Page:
I was working with a client the other day and while reviewing a modified version of one of our Excel Model Templates, I noticed that they had done something dangerous: customized a row’s formula in a single cell to apply to an exception that was unique to the time period associated with that one column. I used to do this and have been burned by it enough times to now avoid it altogether. Instead, I take the extra time to write a formula for the row that will apply to any and all exceptions over the time series such that if (more likely when) that exception shifts in time during the course of modeling as assumptions change, my formula can handle it without me having to remember to update the cell in which the exception occurs.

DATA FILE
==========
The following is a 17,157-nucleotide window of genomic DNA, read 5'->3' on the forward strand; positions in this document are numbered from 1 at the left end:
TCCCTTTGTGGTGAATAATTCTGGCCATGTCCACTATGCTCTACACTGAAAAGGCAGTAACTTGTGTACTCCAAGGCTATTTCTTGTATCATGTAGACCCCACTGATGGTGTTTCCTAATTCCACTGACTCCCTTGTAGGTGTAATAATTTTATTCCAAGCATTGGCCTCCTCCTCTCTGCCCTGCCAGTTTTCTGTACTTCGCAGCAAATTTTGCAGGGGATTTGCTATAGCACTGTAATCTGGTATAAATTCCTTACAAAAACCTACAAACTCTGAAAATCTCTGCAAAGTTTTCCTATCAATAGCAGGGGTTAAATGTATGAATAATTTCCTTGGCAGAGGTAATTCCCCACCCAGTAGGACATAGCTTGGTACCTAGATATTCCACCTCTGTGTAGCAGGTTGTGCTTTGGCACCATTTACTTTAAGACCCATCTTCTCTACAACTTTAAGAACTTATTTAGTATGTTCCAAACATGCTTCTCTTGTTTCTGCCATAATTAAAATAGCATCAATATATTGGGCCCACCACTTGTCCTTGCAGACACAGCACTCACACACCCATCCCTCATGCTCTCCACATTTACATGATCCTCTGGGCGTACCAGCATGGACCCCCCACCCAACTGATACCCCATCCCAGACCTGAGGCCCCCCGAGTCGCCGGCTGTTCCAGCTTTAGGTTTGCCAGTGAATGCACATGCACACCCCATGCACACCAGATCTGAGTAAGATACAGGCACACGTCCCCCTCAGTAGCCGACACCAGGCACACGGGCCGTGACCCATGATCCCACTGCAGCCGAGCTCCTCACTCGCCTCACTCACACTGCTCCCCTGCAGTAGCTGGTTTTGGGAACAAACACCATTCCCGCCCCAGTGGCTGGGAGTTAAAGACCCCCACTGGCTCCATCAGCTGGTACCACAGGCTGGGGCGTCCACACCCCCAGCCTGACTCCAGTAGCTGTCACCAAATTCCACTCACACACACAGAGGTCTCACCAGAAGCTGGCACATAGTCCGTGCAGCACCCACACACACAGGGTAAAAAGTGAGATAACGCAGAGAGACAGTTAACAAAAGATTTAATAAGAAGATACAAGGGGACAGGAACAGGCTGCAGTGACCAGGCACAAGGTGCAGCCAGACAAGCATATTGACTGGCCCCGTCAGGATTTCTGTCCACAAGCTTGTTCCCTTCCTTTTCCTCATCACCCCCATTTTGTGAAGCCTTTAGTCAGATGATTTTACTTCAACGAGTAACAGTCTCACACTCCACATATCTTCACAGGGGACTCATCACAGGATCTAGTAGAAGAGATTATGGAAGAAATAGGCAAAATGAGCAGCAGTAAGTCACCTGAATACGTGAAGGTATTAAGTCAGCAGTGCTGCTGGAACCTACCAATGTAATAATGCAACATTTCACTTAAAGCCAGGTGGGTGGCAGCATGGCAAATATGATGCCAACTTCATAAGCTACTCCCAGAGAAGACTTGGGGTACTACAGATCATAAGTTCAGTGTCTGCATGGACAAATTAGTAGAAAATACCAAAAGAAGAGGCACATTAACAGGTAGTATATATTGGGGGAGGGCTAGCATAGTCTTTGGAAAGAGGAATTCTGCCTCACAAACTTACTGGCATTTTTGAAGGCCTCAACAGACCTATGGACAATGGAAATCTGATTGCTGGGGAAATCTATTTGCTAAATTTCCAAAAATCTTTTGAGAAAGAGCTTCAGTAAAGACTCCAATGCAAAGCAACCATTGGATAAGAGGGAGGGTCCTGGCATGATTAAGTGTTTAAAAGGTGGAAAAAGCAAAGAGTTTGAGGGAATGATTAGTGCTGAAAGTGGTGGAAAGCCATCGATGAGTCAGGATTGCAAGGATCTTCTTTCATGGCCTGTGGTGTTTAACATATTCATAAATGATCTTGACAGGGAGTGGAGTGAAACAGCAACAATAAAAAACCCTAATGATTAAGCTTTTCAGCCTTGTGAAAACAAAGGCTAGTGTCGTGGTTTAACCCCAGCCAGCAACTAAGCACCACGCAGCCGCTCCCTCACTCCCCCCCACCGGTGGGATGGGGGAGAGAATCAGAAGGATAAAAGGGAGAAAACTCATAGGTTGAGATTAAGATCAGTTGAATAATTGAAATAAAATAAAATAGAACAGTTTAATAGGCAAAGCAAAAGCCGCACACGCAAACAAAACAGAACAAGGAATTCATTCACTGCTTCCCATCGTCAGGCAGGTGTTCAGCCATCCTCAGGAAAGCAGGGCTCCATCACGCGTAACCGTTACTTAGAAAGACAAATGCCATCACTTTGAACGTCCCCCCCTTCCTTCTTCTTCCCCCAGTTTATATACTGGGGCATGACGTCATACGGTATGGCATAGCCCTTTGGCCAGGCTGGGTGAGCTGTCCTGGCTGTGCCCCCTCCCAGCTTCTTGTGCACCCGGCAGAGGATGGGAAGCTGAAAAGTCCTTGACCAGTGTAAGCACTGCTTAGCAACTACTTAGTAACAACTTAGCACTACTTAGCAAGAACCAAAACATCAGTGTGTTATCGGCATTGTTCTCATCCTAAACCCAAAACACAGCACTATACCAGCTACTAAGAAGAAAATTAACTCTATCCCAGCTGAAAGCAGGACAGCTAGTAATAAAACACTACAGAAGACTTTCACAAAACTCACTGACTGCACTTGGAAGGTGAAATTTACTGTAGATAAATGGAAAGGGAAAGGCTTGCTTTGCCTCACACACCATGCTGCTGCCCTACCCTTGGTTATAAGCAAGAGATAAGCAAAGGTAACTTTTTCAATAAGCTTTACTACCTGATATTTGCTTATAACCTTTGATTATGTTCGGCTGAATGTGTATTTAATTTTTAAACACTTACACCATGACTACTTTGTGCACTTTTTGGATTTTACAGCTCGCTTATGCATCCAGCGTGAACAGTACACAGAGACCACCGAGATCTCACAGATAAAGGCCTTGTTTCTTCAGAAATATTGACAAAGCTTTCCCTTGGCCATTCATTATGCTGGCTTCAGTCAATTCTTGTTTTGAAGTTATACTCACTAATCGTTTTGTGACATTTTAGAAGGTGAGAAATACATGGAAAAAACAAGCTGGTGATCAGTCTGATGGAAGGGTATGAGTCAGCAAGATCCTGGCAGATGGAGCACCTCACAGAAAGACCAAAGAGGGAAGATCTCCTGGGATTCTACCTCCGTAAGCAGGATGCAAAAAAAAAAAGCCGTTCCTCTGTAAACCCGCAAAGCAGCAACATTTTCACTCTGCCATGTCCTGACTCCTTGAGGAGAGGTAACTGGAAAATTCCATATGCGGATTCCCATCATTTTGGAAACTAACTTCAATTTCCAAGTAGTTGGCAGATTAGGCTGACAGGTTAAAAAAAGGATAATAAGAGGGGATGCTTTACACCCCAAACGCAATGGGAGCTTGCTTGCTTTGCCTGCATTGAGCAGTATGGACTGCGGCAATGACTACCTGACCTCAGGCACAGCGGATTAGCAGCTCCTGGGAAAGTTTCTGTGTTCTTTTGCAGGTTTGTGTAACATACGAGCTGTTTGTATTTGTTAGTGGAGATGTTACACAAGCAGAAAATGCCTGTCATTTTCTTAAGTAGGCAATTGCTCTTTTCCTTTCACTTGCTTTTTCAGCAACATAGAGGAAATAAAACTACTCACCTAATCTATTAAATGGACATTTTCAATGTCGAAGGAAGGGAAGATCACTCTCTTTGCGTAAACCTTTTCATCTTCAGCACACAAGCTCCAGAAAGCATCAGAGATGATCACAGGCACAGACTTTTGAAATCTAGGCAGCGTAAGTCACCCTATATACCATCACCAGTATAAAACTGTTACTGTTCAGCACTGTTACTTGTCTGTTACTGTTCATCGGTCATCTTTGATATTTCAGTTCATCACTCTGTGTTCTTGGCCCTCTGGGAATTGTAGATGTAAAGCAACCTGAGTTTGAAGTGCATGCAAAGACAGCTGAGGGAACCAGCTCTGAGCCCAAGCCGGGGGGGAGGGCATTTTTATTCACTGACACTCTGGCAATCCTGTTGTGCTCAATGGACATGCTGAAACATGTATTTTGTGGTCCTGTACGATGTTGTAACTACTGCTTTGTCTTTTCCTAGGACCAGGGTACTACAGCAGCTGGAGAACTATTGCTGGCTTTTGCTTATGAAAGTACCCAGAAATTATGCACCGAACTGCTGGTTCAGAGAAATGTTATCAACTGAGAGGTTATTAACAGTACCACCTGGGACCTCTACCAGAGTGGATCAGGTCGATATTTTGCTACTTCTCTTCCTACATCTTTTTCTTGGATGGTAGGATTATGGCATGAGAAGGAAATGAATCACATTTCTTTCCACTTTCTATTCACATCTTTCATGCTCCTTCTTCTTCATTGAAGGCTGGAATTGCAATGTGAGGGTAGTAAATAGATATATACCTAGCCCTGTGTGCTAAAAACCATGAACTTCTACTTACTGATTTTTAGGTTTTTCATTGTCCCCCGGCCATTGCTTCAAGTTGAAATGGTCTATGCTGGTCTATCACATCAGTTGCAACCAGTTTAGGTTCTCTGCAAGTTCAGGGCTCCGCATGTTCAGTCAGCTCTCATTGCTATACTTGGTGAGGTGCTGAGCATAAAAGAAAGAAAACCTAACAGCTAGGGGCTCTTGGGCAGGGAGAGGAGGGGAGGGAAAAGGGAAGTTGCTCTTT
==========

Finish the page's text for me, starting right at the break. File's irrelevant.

Example: I have a single period in which a land loan is paid off by the senior construction loan. The senior loan Draw formula would employ a “+ IF” component that will trigger the additional draw of the land loan repayment amount in the period in which the land loan repayment amount is less than 0 (or greater than 0 if repayment is treated as a positive value). In generic terms, this would be the formula add-on:
+ IF(land loan repayment in current period < 0,land loan repayment amount,0)
Just as the saw goes “The easiest story to remember is the truth”, the easiest formula to maintain is the one that is constant across the entire span of the model timeline i.e., the one you don’t have to maintain!
What are your thoughts?